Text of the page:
World Bank warns Gaza economy is 'collapsing'

World Bank calls on Israel to ease restrictions on trade and movement of people to halt economic 'free fall' in Gaza.

    Public servants of the Palestinian Authority queue to receive their salaries outside a bank in Gaza City [Mohammed Salem/Reuters]
    Public servants of the Palestinian Authority queue to receive their salaries outside a bank in Gaza City [Mohammed Salem/Reuters]

    The economy in the Gaza Strip is "collapsing" mainly due to the 11-year blockade on the coastal enclave in addition to cuts in donor aid, according to a new report from the World Bank.

    The report described the economy as being in "free fall", shrinking by six percent in the first quarter of 2018, and warned of "further deterioration since then".

    It said unemployment in Gaza had reached more than 50 percent, while 70 percent of young people are jobless.

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    "A combination of war, isolation, and internal rivalries has left Gaza in a crippling economic state and exacerbated the human distress," said Marina Wes, the World Bank's director for the region.

    "Increased frustration is feeding into the increased tensions which have already started spilling over into unrest and setting back the human development of the region's large youth population," she added.

    The report cited a number of factors affecting the strip other than the blockade, such as the Palestinian Authority's decision to reduce the monthly payments by $30m to the area, the winding down of the $50-60m a year of the United States' government aid programme, and the cuts to the United Nations Relief and Works Agency (UNRWA) for Palestinian refugees.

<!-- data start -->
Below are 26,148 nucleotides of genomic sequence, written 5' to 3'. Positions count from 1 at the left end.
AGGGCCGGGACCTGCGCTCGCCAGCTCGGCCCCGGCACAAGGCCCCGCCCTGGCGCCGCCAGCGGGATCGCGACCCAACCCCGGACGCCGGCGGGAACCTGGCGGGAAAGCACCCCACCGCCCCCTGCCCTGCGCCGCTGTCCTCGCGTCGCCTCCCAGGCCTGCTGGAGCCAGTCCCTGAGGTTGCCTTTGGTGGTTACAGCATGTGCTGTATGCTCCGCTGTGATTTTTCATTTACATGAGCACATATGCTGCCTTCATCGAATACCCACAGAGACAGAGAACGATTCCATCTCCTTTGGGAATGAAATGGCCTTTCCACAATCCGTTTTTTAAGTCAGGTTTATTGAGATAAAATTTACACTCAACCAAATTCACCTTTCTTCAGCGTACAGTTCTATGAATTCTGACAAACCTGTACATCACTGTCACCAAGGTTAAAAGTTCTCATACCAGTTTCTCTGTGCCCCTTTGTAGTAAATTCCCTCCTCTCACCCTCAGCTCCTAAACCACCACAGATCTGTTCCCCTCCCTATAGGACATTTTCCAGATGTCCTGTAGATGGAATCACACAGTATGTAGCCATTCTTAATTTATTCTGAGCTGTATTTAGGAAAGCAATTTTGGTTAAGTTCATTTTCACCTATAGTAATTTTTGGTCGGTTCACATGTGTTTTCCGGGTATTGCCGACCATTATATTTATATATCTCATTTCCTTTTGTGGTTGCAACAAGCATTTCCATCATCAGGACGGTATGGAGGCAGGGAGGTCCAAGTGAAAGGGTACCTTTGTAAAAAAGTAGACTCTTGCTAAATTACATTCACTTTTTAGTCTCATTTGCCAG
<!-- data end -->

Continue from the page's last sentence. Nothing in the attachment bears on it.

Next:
The World Bank called on Israel to lift restrictions on trade and movement of goods and people, to help improve Gaza's economy. It also urged the PA to work on economic development policies and emphasised the need for the development of "legitimate institutions to govern Gaza in a transparent and efficient manner."

    The report was released before a high-level meeting of the bank's Ad Hoc Liaison Committee, responsible for coordinating development assistance to the Palestinians, on Thursday.

    "A situation where people struggle to make ends meet, suffer from worsening poverty, rising unemployment and deteriorating public services such as healthcare, water and sanitation, calls for urgent, real and sustainable solutions," Wes said.

    Palestinians in Gaza have staged near-weekly demonstrations along the fence with Israel since late March, in part to protest the blockade enforced by Israel and Egypt since 2007, when Hamas took control of the territory.

    Israeli soldiers have killed at least 174 Palestinians during the weekly protests since March, including 27 minors, according to Gaza's health ministry. Human rights groups have accused Israel of excessive and unlawful use of force against unarmed protesters.

    SOURCE: Al Jazeera and news agencies


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